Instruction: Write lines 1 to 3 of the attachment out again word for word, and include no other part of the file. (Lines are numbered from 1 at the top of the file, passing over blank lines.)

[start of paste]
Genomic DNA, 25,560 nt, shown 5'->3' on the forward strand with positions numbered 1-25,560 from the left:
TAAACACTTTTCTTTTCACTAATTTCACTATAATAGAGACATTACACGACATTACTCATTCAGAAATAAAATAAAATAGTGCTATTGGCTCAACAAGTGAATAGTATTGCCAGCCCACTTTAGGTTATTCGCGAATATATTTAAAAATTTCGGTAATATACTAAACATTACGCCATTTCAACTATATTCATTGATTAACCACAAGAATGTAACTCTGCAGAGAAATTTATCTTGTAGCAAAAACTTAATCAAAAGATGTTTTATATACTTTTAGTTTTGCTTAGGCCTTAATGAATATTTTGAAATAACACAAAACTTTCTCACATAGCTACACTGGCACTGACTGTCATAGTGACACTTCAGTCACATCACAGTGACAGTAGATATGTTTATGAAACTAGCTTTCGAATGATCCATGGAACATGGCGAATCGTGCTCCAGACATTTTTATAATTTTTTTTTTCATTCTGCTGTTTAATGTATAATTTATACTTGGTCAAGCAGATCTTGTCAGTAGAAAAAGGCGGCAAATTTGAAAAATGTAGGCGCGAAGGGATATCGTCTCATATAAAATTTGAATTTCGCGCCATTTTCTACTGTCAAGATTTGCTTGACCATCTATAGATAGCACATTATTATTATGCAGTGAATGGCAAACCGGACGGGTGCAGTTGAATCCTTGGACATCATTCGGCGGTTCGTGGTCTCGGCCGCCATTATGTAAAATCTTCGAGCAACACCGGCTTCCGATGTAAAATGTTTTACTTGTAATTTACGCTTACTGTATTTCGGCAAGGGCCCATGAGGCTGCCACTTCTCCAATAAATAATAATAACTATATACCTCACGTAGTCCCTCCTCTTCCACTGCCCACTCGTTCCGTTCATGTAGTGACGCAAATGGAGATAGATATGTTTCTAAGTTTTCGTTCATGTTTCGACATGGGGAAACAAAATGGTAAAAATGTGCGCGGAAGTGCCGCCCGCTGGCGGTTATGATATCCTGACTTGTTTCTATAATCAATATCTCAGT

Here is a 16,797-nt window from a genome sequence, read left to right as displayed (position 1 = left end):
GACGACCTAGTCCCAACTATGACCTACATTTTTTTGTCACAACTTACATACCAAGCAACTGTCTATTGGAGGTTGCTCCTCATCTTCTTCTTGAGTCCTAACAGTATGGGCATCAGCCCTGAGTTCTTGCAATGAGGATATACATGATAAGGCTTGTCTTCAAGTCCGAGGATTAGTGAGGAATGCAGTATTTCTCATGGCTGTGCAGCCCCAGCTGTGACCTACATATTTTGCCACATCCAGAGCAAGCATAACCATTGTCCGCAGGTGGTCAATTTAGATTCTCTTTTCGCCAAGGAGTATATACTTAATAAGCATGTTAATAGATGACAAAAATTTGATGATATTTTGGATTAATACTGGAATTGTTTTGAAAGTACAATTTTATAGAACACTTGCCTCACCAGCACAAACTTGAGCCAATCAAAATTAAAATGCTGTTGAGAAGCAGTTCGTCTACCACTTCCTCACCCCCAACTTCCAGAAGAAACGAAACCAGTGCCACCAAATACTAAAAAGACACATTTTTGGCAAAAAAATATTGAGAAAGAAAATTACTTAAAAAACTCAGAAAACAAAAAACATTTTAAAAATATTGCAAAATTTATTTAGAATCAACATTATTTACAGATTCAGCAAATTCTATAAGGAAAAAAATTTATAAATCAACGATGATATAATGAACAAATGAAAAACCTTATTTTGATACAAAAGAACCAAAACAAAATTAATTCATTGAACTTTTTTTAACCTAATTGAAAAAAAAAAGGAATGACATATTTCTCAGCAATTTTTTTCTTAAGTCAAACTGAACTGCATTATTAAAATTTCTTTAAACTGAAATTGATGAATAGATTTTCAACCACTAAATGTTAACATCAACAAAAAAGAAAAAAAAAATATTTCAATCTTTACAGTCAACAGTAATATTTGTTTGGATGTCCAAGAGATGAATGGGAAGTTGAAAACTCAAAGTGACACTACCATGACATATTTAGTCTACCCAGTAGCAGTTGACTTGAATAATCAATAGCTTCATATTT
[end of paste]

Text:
Genomic DNA, 25,560 nt, shown 5'->3' on the forward strand with positions numbered 1-25,560 from the left:
TAAACACTTTTCTTTTCACTAATTTCACTATAATAGAGACATTACACGACATTACTCATTCAGAAATAAAATAAAATAGTGCTATTGGCTCAACAAGTGAATAGTATTGCCAGCCCACTTTAGGTTATTCGCGAATATATTTAAAAATTTCGGTAATATACTAAACATTACGCCATTTCAACTATATTCATTGATTAACCACAAGAATGTAACTCTGCAGAGAAATTTATCTTGTAGCAAAAACTTAATCAAAAGATGTTTTATATACTTTTAGTTTTGCTTAGGCCTTAATGAATATTTTGAAATAACACAAAACTTTCTCACATAGCTACACTGGCACTGACTGTCATAGTGACACTTCAGTCACATCACAGTGACAGTAGATATGTTTATGAAACTAGCTTTCGAATGATCCATGGAACATGGCGAATCGTGCTCCAGACATTTTTATAATTTTTTTTTTCATTCTGCTGTTTAATGTATAATTTATACTTGGTCAAGCAGATCTTGTCAGTAGAAAAAGGCGGCAAATTTGAAAAATGTAGGCGCGAAGGGATATCGTCTCATATAAAATTTGAATTTCGCGCCATTTTCTACTGTCAAGATTTGCTTGACCATCTATAGATAGCACATTATTATTATGCAGTGAATGGCAAACCGGACGGGTGCAGTTGAATCCTTGGACATCATTCGGCGGTTCGTGGTCTCGGCCGCCATTATGTAAAATCTTCGAGCAACACCGGCTTCCGATGTAAAATGTTTTACTTGTAATTTACGCTTACTGTATTTCGGCAAGGGCCCATGAGGCTGCCACTTCTCCAATAAATAATAATAACTATATACCTCACGTAGTCCCTCCTCTTCCACTGCCCACTCGTTCCGTTCATGTAGTGACGCAAATGGAGATAGATATGTTTCTAAGTTTTCGTTCATGTTTCGACATGGGGAAACAAAATGGTAAAAATGTGCGCGGAAGTGCCGCCCGCTGGCGGTTATGATATCCTGACTTGTTTCTATAATCAATATCTCAGT

Here is a 16,797-nt window from a genome sequence, read left to right as displayed (position 1 = left end):